Wednesday 8 March 2017

Just how sure is a sure thing in real estate sales?

You've sold your house and it's a firm sale - no conditions.  So it's a sure thing, right?


Well, as close as it gets anyways.  Because, really, how sure is a sure thing when people are involved?

You have a legally binding contract for the sale of the house, so in a sense it is a sure thing.  But we also know that contracts do get broken sometimes for a variety of reasons.

Even though the buyer may have made a firm offer, their bank or mortgage company may still want to do an appraisal.  If the bank's appraiser decides the property is worth less than the buyer was (legitimately) willing to pay, this could leave them in a position where they have to make up the difference.  Not all buyers are in a good enough financial position to cover this gap when the [appraisal goes "bad"].  They may find a way to make it work or they may walk away, breaching the contract - irresponsible as that is.  Fortunately, people generally follow through on their agreements.  Even if the appraisal is weaker than expected, well-informed and represented buyers don't make firm offers without being prepared and understanding what they are getting into.

But the lawyers could also turn up unexpected issues with the title search.  This could be a 50 year old mortgage that never got discharged properly, a minor encroachment, or even a more recent mortgage fraud on your title that you didn't even know about.  What is involved in correcting the issue can vary a fair bit from one situation to another, and some problems may get taken on and covered by title insurance.  It is often only a matter of time to get these problems fixed, but it can make deals go sideways quickly.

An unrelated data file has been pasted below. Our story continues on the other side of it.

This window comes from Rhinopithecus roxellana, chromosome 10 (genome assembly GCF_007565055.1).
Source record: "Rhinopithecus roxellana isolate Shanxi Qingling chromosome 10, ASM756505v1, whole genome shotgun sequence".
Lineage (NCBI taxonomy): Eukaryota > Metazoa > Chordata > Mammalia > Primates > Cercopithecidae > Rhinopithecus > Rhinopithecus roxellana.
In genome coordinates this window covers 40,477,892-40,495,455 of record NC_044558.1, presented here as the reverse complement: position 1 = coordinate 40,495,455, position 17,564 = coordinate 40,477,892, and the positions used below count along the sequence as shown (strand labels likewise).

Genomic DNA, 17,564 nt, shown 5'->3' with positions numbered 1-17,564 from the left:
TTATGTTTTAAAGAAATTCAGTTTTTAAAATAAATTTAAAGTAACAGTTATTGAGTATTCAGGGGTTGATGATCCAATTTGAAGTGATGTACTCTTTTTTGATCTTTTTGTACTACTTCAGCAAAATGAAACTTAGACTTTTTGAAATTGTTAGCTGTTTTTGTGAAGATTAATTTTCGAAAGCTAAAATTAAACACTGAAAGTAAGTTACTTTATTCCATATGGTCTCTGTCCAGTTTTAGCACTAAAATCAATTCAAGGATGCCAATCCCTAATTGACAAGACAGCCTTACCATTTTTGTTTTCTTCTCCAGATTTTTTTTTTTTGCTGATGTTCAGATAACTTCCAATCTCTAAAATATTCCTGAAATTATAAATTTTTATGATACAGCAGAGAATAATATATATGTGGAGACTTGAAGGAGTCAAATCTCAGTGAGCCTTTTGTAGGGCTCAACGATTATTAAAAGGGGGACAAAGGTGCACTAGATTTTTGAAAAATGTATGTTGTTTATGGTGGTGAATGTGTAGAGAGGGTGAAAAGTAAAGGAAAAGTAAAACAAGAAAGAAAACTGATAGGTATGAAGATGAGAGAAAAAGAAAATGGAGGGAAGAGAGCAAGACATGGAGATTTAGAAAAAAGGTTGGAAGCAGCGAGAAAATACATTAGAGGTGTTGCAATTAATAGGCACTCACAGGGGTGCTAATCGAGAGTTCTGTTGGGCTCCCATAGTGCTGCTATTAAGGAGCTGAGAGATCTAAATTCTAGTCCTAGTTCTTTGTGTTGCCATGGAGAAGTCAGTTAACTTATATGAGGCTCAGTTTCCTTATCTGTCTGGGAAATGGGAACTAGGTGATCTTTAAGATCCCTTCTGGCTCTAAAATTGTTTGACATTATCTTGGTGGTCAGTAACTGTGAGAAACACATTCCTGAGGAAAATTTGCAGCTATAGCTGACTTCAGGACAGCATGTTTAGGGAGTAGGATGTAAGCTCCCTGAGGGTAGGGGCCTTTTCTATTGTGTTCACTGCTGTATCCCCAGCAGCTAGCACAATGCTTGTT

And even if there are no surprises directly related to the deal, life sometimes gets in the way of things.  The buyer's financial situation could change drastically if their spouse passes away unexpectedly through accident or illness, they could lose their job, or their current house could go up in flames and kill their sale and the expected cash proceeds they were counting on.

So we tend to move forward taking a firm sale as a sure thing... we just have to remember that when people are involved, a "sure thing" still means 99.99% at the most and never really a 100% guarantee. As with anything in life, we just deal with problems if they arise.

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